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Weather forces rescheduling of Alpine events

WHISTLER, British Columbia - After postponing the first two Alpine events, the International Ski Federation revamped the schedule for the Vancouver Olympics to try to squeeze seven races into seven days.

The plan came about after the competition-opening men's downhill was postponed Saturday because of warm, wet weather that's turned the slopes to mush.

The downhill was shifted to 10:30 a.m. Monday, originally a day off.

The new lineup keeps the men's super-combined on Tuesday, and the women's downhill - Lindsey Vonn's signature event - on Wednesday. The already-postponed women's super-combined moves from Sunday to Thursday, another slot open on the Olympic calendar.

The schedule then would revert to normal: men's super-G race Friday, women's super-G the next day and men's giant slalom Feb. 21.

After that, three races would remain with a full week left in the Winter Games. There are still days that have no training runs or medal events scheduled, leaving extra space to fill should the weather continue to cause problems.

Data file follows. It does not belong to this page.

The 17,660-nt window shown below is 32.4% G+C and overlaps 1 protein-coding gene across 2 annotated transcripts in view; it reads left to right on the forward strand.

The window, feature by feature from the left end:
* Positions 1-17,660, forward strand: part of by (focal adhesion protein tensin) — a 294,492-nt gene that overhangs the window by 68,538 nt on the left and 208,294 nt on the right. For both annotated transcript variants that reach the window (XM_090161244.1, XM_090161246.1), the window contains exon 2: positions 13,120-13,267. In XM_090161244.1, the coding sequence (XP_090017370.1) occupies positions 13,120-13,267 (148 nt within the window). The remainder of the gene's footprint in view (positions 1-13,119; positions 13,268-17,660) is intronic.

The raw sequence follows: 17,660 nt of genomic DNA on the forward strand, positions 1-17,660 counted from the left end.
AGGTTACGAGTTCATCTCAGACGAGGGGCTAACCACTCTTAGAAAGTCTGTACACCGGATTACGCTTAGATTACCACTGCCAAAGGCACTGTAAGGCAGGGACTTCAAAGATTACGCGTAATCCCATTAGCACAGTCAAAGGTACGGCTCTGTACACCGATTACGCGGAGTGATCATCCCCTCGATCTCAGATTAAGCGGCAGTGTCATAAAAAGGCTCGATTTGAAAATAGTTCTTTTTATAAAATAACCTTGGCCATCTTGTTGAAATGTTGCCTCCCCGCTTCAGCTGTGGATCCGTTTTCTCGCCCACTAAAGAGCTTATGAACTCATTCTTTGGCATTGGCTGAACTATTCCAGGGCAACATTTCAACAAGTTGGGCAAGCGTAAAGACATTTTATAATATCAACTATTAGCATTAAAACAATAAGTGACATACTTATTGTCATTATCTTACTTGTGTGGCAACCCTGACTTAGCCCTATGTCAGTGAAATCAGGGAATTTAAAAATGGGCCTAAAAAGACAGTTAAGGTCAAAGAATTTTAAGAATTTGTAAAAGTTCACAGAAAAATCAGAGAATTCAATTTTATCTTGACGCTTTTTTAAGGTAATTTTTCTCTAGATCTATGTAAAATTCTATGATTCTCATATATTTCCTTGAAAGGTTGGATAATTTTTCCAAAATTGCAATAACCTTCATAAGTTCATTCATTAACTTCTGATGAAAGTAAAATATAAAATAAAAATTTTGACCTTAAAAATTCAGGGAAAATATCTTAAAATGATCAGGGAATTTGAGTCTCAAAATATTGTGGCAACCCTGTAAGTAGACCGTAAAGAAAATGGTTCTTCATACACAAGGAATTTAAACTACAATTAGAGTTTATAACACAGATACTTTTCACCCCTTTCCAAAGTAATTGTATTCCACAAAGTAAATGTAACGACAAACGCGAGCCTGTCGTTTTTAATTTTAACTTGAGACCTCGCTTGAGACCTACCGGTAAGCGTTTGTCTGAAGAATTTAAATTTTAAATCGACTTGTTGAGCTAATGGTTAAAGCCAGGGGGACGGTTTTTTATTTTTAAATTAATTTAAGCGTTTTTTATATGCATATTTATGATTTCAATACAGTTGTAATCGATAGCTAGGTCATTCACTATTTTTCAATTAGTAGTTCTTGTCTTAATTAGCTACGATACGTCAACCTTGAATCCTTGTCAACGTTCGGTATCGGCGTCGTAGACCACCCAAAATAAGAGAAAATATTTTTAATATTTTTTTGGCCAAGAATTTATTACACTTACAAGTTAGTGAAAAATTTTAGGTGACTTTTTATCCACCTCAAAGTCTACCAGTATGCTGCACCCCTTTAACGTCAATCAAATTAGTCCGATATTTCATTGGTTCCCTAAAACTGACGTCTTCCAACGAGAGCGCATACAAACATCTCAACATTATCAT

"We're still very confident that we're going to do it - get everything finished," Vancouver Alpine women's race director Atle Skaardal told The Associated Press. "You can't see into the future. I can't see into the future. So I can't give you a sure answer."

Repeated snow, rain, fog and too-warm temperatures have turned the Olympic slopes into a soft, mushy mess too dangerous to be used for high-speed skiing. The forecast for the weekend called for a mix of rain, sleet and snow, although the weather is supposed to clear up sometime next week.

"It's all going to work out," Peter Bosinger, who oversees Alpine skiing at these Olympics, told the AP. "Monday's going to be a sunny day, and everyone's going to be smiling."

Only one of six downhill training runs for men and women was completed as planned so far, although a women's downhill practice has been scheduled for Sunday. Because there is a 50 percent chance of rain or snow Sunday - and Skaardal said precipitation is the biggest impediment to a good course at this point - officials aren't optimistic that practice will come off.

New York Sports